Learning to ask salient questions is the core of our science program. Open-ended lab work teaches students to devise ways of exploring and testing scientific concepts. Our program provides rare opportunities for field research in ethnobotany, photochemistry, and field ecology.
During the 9th grade year in science, students rely on their own observations and questions to develop a methodical process for investigating the physical world around them. Project-based laboratory experiences on topics such as optics, kinematics, and Newton’s Laws provide opportunities to focus on practical laboratory methods, modeling, scientific writing, and collaborative group work strategies. Through these investigations, students build a community of scientists.
A laboratory course in the processes of life. Special emphasis is placed on cell biology, human physiology, embryology, sex and reproduction. Evolution is studied intensively in a combined unit with the 10th grade Humanities program. Genetics and ecology close out the year. Expectations are high for independent studying and thinking on the part of all students, including opportunities to design labs and to summarize current research from the professional literature. The art of asking good, researchable questions is central to the course.
The chemistry curriculum focuses on four primary goals: 1) allowing students to be chemically literate in a highly chemical world, giving them tools with which they can tackle issues without intimidation; 2) preparation for any college-level chemistry course they may choose to take; 3) a solid basis in critical thinking and problem solving skills done from a chemistry perspective but useful in all disciplines; 4) giving students the opportunity to learn to function in the laboratory to solve problems and answer questions.
The advanced chemistry course is an opportunity to explore topics in chemistry not introduced in the first-year course; for example, electro-chemistry (how do they make that gold-plated jewelry?) and oxidation reduction reactions (why do those ceramic glazes turn colors in the kiln?). We study the energy of reaction extensively, but what does that tell us about how fast the reactions happen (kinetics)? We discuss equilibrium, but what happens when equilibrium is upset by altering the conditions of the reaction? Building upon a year of laboratory skills, the advanced course will involve more student-initiated lab work and some experience with chemical instrumentation.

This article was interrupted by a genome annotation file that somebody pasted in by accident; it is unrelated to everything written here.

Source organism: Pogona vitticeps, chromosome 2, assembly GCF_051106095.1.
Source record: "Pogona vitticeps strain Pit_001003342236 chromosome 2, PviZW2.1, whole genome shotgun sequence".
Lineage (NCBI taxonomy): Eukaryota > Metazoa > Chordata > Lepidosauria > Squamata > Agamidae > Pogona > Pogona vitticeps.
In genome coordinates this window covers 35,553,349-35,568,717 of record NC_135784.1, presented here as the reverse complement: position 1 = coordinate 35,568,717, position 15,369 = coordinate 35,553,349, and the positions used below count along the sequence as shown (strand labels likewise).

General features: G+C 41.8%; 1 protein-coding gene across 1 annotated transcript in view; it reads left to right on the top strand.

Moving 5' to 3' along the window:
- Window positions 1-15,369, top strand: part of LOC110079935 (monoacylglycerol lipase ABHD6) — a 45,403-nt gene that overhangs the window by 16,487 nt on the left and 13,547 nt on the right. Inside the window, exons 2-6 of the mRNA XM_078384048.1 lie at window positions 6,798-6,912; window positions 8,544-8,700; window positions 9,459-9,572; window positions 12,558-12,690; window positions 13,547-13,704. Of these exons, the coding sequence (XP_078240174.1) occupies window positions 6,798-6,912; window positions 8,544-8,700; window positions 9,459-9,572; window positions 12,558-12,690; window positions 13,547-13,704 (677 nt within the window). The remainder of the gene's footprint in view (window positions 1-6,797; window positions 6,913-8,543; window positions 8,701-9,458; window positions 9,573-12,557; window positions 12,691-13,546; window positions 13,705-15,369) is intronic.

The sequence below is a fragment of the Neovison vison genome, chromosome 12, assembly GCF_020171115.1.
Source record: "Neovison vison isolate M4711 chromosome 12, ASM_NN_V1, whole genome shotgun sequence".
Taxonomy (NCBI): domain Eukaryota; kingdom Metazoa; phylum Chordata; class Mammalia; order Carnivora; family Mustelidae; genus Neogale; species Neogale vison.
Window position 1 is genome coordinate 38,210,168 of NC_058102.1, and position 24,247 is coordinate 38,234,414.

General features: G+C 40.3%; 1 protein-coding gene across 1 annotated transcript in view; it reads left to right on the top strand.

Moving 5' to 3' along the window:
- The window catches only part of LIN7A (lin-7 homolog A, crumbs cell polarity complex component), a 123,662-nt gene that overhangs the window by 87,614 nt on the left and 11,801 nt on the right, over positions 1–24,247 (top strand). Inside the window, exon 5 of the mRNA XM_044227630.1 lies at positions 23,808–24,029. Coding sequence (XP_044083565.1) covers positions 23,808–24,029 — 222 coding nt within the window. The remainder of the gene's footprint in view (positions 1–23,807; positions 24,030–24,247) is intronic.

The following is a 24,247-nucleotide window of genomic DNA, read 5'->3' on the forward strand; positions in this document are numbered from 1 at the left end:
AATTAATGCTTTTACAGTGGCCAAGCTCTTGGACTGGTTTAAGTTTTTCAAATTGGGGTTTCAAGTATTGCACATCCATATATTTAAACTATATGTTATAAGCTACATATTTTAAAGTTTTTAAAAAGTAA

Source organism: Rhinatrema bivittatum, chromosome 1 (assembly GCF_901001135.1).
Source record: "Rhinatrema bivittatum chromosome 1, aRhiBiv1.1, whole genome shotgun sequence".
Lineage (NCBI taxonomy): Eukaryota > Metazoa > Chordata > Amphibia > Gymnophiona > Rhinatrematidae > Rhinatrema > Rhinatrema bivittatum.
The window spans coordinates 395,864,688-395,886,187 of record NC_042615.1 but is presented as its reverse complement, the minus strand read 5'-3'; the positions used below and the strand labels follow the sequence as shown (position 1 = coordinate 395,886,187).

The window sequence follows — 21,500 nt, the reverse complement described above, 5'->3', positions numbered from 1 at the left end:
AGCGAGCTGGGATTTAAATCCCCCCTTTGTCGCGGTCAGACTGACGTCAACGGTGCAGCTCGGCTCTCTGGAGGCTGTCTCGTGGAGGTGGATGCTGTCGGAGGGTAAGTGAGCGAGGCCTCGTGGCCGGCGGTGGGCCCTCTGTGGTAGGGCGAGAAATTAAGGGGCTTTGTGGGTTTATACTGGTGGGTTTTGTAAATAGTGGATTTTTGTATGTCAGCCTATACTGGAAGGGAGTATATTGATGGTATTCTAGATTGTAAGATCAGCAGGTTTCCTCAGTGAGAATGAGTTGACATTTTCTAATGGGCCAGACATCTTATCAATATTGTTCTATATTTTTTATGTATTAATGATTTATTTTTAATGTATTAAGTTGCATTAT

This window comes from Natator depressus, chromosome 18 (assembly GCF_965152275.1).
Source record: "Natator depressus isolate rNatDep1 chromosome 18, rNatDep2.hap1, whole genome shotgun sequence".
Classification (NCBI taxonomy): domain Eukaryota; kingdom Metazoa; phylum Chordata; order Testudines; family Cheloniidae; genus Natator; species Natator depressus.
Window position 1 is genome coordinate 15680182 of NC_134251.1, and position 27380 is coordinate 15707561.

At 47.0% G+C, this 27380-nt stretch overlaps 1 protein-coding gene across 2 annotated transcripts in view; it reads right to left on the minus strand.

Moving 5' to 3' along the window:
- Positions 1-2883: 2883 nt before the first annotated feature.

In discovering what makes the world work, students explore the following areas: motion, forces, energy, sound, light, electricity, and magnetism. We will investigate these areas through hands-on activities and lab investigations. We will learn how real physicists work through trial-and-error model building and problem solving. Mathematics is an important part of physics, but the emphasis will be placed on conceptual understanding of the ideas of physics.
Every culture that has existed on the planet has developed a deep connection to the plants that grow where its people live. This course is an exploration of some of the ways in which people have traditionally used plants. The focus is on the plants and people of the Pacific Northwest. Students study the dendrology and plant taxonomy of the plants native to this region, and once they are grounded in plant ID, they practice using plants. This includes eating those that are edible, making simple medicines, extracting dyes, and using plants to create tools or musical instruments. Field work and keeping field journals are core parts of this course.
Schedule permitting, the student will attend at least one discussion section and one lab section per week in either the 10th or 11th grade. Other meeting times will be arranged with the supervising faculty to help prepare materials for labs, clean materials used in labs and, occasionally prepare presentations for the classes. In addition, the student will be required to carry out a research project that culminates in a paper. Permission of faculty required.